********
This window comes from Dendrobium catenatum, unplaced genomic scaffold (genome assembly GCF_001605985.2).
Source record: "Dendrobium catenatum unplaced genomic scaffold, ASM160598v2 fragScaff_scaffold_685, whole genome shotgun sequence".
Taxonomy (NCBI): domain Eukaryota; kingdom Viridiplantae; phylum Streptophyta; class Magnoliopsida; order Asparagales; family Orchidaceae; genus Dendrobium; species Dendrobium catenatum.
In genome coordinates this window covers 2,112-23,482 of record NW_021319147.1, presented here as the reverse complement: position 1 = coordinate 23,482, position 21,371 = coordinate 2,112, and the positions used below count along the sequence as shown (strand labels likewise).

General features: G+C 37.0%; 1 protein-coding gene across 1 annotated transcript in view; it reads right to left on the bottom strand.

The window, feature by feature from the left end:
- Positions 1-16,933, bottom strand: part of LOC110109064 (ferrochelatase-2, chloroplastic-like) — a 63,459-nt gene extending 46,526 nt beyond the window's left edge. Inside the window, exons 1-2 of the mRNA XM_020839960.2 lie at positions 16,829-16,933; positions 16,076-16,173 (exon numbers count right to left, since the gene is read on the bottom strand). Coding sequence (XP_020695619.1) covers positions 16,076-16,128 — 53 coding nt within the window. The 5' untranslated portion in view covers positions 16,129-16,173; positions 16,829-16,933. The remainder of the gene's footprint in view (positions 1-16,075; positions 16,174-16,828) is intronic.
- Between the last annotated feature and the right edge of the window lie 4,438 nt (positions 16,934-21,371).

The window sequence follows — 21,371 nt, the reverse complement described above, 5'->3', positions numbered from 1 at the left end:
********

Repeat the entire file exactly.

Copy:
This window comes from Dendrobium catenatum, unplaced genomic scaffold (genome assembly GCF_001605985.2).
Source record: "Dendrobium catenatum unplaced genomic scaffold, ASM160598v2 fragScaff_scaffold_685, whole genome shotgun sequence".
Taxonomy (NCBI): domain Eukaryota; kingdom Viridiplantae; phylum Streptophyta; class Magnoliopsida; order Asparagales; family Orchidaceae; genus Dendrobium; species Dendrobium catenatum.
In genome coordinates this window covers 2,112-23,482 of record NW_021319147.1, presented here as the reverse complement: position 1 = coordinate 23,482, position 21,371 = coordinate 2,112, and the positions used below count along the sequence as shown (strand labels likewise).

General features: G+C 37.0%; 1 protein-coding gene across 1 annotated transcript in view; it reads right to left on the bottom strand.

The window, feature by feature from the left end:
- Positions 1-16,933, bottom strand: part of LOC110109064 (ferrochelatase-2, chloroplastic-like) — a 63,459-nt gene extending 46,526 nt beyond the window's left edge. Inside the window, exons 1-2 of the mRNA XM_020839960.2 lie at positions 16,829-16,933; positions 16,076-16,173 (exon numbers count right to left, since the gene is read on the bottom strand). Coding sequence (XP_020695619.1) covers positions 16,076-16,128 — 53 coding nt within the window. The 5' untranslated portion in view covers positions 16,129-16,173; positions 16,829-16,933. The remainder of the gene's footprint in view (positions 1-16,075; positions 16,174-16,828) is intronic.
- Between the last annotated feature and the right edge of the window lie 4,438 nt (positions 16,934-21,371).

The window sequence follows — 21,371 nt, the reverse complement described above, 5'->3', positions numbered from 1 at the left end: